The use of manganese in EV batteries is increasing as EV battery technology is shifting to use of more nickel and manganese in battery formulations. But according to the US Department of Interior, there is no mine production of manganese in the United States. As such, Itronics is using its Rock Kleen Technology to test metal recoverability from mine tailings obtained from a former silver mine in western Nevada that has a high manganese content.
In a statement, Itronics says that its Rock Kleen process recovers silver, manganese, zinc, copper, lead and nickel. The company says that it has calculated – based on laboratory test results – that if a Rock Kleen tailings process is put into commercial production, the former mine site would become the only primary manganese producer in the United States.
Itronics adds that it has also tested non-rechargeable alkaline battery paste recovered by a large domestic battery recycling company to determine if it could use one of its hydrometallurgical processes to solubilize the manganese, potassium, and zinc contained in the paste. This testing was successful, and Itronics was able to produce material useable in two of its fertilisers, it says.
"We believe that the chemistry of the two recovery processes would lend itself to electrochemical recovery of the manganese, zinc, and other metals. At this time electrochemical recovery has been tested for zinc and copper,” says Dr John Whitney, Itronics president.
“Itronics has been reviewing procedures for electrochemical recovery of manganese and plans to move this technology forward when it is appropriate to do so and has acquired electro-winning equipment needed to do that.
"Because of the two described proprietary technologies, Itronics is positioned to become a domestic manganese producer on a large scale to satisfy domestic demand. The actual manganese products have not yet been defined, except for use in the Company's GOLD'n GRO Multi-Nutrient Fertilisers. However, the Company believes that it will be able to produce chemical manganese products as well as electrochemical products," he adds.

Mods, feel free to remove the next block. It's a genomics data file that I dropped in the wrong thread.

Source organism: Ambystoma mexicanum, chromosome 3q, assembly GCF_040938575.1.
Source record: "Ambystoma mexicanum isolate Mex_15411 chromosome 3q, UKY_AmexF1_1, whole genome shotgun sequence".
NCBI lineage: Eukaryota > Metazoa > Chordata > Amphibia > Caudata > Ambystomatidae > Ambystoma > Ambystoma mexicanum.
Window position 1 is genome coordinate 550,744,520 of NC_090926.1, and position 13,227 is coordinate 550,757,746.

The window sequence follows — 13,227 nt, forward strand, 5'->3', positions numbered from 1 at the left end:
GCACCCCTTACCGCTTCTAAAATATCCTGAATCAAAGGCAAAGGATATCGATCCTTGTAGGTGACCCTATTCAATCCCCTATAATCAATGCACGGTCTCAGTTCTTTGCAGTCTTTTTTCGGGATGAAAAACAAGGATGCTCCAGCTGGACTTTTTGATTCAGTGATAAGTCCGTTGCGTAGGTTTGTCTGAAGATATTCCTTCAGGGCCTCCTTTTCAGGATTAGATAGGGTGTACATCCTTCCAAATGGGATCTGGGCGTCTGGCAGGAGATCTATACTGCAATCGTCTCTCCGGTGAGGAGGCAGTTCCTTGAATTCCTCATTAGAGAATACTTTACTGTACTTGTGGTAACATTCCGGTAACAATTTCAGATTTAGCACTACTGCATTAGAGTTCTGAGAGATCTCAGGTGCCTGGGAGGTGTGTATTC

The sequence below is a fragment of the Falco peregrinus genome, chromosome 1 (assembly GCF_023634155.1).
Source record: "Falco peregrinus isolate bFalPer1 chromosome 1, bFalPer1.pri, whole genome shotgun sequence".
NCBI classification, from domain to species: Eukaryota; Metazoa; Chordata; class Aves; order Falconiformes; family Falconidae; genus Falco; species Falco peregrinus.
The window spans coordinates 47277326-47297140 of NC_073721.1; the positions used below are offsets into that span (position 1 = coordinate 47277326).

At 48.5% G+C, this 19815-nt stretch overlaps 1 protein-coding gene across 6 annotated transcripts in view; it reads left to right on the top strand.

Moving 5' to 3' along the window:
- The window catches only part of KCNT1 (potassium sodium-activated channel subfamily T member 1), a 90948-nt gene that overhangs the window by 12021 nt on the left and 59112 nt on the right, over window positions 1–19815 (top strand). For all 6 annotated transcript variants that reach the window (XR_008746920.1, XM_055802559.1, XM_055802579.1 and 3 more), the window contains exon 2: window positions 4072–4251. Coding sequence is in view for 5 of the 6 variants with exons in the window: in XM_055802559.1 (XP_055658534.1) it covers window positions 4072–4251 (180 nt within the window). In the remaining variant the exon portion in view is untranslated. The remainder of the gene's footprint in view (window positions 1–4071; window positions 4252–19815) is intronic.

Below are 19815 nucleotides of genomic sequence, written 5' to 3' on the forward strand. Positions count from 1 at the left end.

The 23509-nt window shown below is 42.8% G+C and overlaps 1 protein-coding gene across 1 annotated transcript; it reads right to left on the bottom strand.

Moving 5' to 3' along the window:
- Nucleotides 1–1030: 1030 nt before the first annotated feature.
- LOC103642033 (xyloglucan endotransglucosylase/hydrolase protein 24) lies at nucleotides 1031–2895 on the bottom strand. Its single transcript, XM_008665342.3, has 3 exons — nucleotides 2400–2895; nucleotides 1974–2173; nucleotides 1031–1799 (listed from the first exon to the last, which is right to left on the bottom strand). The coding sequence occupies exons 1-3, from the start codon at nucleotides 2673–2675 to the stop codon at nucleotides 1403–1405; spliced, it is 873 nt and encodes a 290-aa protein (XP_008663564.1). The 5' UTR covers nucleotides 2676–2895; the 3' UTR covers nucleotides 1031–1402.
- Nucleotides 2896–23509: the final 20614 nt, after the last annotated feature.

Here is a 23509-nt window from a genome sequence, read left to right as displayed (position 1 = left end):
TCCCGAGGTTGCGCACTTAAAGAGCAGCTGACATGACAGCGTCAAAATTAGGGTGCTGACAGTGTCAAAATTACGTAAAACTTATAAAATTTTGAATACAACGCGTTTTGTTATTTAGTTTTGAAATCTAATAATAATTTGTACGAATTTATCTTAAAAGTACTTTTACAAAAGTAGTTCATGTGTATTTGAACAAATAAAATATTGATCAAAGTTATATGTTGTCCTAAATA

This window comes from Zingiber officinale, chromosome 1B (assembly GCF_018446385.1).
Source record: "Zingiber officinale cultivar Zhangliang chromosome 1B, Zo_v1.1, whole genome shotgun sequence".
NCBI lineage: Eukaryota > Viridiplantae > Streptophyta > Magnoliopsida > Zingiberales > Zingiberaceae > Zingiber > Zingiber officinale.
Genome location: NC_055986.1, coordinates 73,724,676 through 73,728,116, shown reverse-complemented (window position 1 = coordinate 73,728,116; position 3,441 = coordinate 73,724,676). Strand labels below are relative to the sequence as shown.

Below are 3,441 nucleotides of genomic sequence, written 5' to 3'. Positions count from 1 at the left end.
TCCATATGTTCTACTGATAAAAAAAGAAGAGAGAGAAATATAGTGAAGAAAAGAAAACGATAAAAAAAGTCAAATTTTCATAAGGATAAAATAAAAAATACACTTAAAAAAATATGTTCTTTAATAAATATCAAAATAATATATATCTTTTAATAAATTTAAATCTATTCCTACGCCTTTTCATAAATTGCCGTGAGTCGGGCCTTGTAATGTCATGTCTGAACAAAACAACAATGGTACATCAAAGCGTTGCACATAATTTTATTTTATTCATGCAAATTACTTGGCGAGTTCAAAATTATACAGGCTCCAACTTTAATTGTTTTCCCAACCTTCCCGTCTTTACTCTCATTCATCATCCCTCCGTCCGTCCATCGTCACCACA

Itronics’ research and development plant is located in Reno, about 40 miles west of the Tesla giga-factory. Its planned cleantech materials campus, which will be located approximately 40 miles south of the Tesla factory, would be the location where the manganese products would be produced.
Panasonic is operating one of the world's largest EV battery factories at the Tesla location. However, Tesla and other companies have announced that EV battery technology is shifting to use of nickel-manganese batteries. Itronics is positioned and located to become a Nevada-0based supplier of manganese products for battery manufacturing as its manganese recovery technologies are advanced, the company states.
A long-term objective for Itronics is to become a leading producer of high purity metals, including the U.S. critical metals manganese and tin, using the Company's breakthrough hydrometallurgy, pyrometallurgy, and electrochemical technologies. ‘Additionally, Itronics is strategically positioned with its portfolio of "Zero Waste Energy Saving Technologies" to help solve the recently declared emergency need for domestic production of Critical Minerals from materials located at mine sites,’ the statement continues.
The Company's growth forecast centers upon its 10-year business plan designed to integrate its Zero Waste Energy Saving Technologies and to grow annual sales from $2 million in 2019, to $113 million in 2025.